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Product Review: Allay Lamp

February 23, 2021 Leave a comment
A glowing green lamp.

The Allay lamp is a narrow band green light therapy lamp that I purchased in early November 2020. Why did I do such a thing?

Emerging research suggests that green light therapy may be beneficial for migraines. I have episodic (non-chronic) migraines with aura. This means that I have fewer than 15 migraines a month. Fifteen or more would make it chronic. When I do have migraines, I experience aura. For me, my aura presents as seeing sound (synesthesia). What I read initially was that using a green light during a migraine as your light source might mean needing to try to function through a migraine could be less painful (akin to putting on sunglasses during a migraine). While my migraines have improved significantly since I began working remotely due to the pandemic last March, I was still having them. What really pushed it over the edge for me was that I was struggling to do yoga at home. Basically, the lighting in our home is primarily overhead. If I was in even the beginning stages of a migraine, I found it painful to do yoga. It was important to me for stress management to be able to continue to practice, so I started investigating in alternative lighting sources. But all of them just seemed like they would still cause me pain if I was symptomatic. The Allay lamp seemed like it at least stood a shot of giving me enough light to practice yoga while not causing me pain.

What’s special about green light? Different colors of light are also different wavelengths. The Allay lamp uses a very specific narrow range of green light that is small enough that it isn’t painful to look at for people with light sensitivity due to migraine. (Their website does a far better job of giving a detailed explanation than I just did.) Interestingly, new research is emerging that shows that use of green light therapy by those with migraines had a significant reduction in number of migraine days, as well as even more significant reduction how bad the migraine was when it did come, as well as improvement in quality of life. (Martin et al, 2021)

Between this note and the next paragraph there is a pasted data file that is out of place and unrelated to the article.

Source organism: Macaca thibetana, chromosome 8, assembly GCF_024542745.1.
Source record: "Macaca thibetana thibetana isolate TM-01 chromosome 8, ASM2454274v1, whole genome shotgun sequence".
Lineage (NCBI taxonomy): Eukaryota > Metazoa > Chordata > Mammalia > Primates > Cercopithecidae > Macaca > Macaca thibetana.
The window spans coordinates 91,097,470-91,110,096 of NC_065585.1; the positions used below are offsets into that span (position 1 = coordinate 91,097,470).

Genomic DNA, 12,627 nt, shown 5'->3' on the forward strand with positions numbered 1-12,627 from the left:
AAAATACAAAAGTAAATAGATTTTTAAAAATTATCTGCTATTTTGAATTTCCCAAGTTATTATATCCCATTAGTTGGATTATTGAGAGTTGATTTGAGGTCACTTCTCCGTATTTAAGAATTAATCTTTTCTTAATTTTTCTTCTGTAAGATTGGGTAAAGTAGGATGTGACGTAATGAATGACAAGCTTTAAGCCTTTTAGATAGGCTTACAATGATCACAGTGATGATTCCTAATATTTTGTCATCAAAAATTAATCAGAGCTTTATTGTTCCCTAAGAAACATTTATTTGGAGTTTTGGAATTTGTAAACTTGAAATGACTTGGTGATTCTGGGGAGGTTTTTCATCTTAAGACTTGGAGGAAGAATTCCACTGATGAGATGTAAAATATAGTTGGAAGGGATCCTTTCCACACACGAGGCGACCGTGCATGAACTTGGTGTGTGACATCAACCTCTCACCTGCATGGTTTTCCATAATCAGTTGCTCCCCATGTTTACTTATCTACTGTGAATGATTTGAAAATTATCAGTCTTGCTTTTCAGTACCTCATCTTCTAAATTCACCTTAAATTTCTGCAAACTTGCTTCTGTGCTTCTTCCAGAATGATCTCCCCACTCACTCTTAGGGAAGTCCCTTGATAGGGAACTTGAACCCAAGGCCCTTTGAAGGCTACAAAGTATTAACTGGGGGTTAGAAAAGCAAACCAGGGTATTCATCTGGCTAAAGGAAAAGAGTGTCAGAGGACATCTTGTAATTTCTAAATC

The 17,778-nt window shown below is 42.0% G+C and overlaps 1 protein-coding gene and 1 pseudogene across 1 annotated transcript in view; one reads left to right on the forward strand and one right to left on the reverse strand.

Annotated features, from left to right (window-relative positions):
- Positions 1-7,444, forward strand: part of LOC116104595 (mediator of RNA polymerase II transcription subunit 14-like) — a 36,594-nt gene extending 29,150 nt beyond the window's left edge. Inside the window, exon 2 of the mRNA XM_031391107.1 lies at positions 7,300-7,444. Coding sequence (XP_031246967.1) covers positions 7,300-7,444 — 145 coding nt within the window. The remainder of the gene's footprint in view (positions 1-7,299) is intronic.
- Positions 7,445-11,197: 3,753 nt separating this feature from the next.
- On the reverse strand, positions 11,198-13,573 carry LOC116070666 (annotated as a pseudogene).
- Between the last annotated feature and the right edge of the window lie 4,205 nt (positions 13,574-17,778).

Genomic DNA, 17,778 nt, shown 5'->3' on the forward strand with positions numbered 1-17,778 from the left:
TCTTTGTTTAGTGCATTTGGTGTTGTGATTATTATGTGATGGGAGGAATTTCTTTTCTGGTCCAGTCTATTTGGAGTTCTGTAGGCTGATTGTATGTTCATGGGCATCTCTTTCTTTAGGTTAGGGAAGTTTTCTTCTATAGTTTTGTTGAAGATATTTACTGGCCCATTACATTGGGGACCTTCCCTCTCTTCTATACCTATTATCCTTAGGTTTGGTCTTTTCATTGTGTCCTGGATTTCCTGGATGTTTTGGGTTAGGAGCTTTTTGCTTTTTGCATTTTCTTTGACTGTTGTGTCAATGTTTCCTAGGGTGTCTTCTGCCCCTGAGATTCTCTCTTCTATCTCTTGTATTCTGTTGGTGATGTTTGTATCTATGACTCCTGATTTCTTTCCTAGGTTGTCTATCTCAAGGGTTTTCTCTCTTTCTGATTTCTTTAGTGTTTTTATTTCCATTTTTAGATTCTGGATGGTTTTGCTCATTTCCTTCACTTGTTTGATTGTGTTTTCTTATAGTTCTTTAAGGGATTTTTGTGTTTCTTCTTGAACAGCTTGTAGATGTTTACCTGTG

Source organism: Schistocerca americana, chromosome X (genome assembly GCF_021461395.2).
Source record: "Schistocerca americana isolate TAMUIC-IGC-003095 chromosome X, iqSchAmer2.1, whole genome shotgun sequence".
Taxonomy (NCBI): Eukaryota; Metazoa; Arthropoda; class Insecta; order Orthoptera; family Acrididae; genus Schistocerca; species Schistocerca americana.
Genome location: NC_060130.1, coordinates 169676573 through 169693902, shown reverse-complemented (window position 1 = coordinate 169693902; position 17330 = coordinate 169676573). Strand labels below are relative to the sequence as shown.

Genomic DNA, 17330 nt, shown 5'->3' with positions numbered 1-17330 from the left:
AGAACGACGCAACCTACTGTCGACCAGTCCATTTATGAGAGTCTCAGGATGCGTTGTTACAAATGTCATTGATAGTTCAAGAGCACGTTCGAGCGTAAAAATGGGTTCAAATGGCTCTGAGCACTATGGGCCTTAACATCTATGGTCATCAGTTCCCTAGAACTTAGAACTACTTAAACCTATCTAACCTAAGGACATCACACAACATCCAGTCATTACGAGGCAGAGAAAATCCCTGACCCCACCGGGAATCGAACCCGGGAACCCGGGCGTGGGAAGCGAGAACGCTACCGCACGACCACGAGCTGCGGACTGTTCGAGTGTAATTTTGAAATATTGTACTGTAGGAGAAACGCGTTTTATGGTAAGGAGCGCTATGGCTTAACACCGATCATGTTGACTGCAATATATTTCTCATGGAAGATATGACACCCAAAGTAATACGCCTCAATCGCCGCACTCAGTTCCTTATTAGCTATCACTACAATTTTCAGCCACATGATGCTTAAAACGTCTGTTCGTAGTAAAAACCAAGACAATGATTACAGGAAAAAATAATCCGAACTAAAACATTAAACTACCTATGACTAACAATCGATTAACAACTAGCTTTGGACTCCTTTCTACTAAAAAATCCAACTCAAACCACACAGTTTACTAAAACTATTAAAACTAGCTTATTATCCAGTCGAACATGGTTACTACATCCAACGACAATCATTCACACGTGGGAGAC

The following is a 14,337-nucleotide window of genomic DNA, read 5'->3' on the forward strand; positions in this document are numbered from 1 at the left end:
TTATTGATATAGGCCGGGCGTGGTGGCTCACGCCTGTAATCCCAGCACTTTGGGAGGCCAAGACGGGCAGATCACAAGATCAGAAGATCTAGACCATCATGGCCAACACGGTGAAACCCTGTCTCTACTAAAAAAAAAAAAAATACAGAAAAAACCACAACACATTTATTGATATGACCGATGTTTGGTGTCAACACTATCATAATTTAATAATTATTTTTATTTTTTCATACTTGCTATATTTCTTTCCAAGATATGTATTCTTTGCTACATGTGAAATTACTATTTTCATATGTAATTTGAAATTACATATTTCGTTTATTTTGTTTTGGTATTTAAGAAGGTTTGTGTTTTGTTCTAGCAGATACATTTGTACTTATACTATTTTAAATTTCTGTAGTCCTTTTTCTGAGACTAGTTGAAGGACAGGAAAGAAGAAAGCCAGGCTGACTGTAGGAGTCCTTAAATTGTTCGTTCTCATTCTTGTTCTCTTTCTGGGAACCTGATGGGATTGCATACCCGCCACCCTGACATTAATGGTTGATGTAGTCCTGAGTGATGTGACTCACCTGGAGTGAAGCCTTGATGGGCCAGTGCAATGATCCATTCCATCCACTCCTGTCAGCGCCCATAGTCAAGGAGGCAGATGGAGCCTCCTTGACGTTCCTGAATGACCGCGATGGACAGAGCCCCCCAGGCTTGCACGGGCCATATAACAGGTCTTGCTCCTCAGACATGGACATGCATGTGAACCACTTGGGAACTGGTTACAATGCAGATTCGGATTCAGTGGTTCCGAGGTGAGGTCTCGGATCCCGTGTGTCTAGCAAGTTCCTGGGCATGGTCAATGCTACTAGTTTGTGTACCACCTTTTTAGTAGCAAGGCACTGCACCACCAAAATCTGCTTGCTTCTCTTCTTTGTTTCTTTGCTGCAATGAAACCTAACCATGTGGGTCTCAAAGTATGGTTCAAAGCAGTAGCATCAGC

So the science is, arguably, limited, but promising, and this is a non-invasive treatment. Essentially – it’s a light. If I didn’t like it, I could just…not use it. So I figured I would go ahead and try it. Plus, I really liked that it’s charged by usb and fully portable. If I was going to use it regularly, it needed to be able to easily move around the house with me.

I’ve used it since the middle of November. This is just a description of my own experience as a person with episodic migraines with aura.

A woman in a flannel shirt looks directly into a glowing green light
  • If I am feeling at all light sensitive, I can use the Allay lamp without pain from light. This allows me to continue doing some activities.
  • Usually when I am feeling light sensitive, I am also actually in some low-level pain without realizing it. About an hour or so into using the light, I will notice that pain suddenly easing.